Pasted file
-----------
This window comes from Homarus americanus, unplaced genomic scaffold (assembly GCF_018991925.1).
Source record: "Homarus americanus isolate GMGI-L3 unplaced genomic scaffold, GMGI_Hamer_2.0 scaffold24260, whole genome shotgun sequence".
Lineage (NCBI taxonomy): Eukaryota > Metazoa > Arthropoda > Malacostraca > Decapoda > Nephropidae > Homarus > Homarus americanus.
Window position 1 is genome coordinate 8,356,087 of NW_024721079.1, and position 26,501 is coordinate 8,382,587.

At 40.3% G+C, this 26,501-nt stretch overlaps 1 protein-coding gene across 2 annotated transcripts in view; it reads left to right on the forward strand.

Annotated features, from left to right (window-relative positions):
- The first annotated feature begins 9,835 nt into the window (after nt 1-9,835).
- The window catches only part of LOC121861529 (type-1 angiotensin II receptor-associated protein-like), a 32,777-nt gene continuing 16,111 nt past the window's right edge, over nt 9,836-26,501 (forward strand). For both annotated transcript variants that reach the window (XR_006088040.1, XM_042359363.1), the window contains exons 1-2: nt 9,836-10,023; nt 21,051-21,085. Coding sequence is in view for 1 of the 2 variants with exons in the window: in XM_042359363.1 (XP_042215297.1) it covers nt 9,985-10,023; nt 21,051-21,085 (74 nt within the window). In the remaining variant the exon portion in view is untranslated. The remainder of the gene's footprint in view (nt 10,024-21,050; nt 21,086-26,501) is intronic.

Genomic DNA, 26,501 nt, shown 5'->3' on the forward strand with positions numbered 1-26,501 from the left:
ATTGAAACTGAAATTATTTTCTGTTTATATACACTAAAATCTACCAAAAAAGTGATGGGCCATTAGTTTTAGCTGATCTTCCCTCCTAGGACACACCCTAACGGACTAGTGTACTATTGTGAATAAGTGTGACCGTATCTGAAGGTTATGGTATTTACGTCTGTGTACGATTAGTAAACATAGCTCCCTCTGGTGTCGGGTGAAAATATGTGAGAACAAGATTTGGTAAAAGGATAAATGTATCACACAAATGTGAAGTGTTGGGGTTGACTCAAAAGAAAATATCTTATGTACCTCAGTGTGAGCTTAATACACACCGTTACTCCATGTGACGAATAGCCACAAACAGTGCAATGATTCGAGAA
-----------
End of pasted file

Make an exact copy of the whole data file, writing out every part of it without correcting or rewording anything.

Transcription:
This window comes from Homarus americanus, unplaced genomic scaffold (assembly GCF_018991925.1).
Source record: "Homarus americanus isolate GMGI-L3 unplaced genomic scaffold, GMGI_Hamer_2.0 scaffold24260, whole genome shotgun sequence".
Lineage (NCBI taxonomy): Eukaryota > Metazoa > Arthropoda > Malacostraca > Decapoda > Nephropidae > Homarus > Homarus americanus.
Window position 1 is genome coordinate 8,356,087 of NW_024721079.1, and position 26,501 is coordinate 8,382,587.

At 40.3% G+C, this 26,501-nt stretch overlaps 1 protein-coding gene across 2 annotated transcripts in view; it reads left to right on the forward strand.

Annotated features, from left to right (window-relative positions):
- The first annotated feature begins 9,835 nt into the window (after nt 1-9,835).
- The window catches only part of LOC121861529 (type-1 angiotensin II receptor-associated protein-like), a 32,777-nt gene continuing 16,111 nt past the window's right edge, over nt 9,836-26,501 (forward strand). For both annotated transcript variants that reach the window (XR_006088040.1, XM_042359363.1), the window contains exons 1-2: nt 9,836-10,023; nt 21,051-21,085. Coding sequence is in view for 1 of the 2 variants with exons in the window: in XM_042359363.1 (XP_042215297.1) it covers nt 9,985-10,023; nt 21,051-21,085 (74 nt within the window). In the remaining variant the exon portion in view is untranslated. The remainder of the gene's footprint in view (nt 10,024-21,050; nt 21,086-26,501) is intronic.

Genomic DNA, 26,501 nt, shown 5'->3' on the forward strand with positions numbered 1-26,501 from the left:
ATTGAAACTGAAATTATTTTCTGTTTATATACACTAAAATCTACCAAAAAAGTGATGGGCCATTAGTTTTAGCTGATCTTCCCTCCTAGGACACACCCTAACGGACTAGTGTACTATTGTGAATAAGTGTGACCGTATCTGAAGGTTATGGTATTTACGTCTGTGTACGATTAGTAAACATAGCTCCCTCTGGTGTCGGGTGAAAATATGTGAGAACAAGATTTGGTAAAAGGATAAATGTATCACACAAATGTGAAGTGTTGGGGTTGACTCAAAAGAAAATATCTTATGTACCTCAGTGTGAGCTTAATACACACCGTTACTCCATGTGACGAATAGCCACAAACAGTGCAATGATTCGAGAA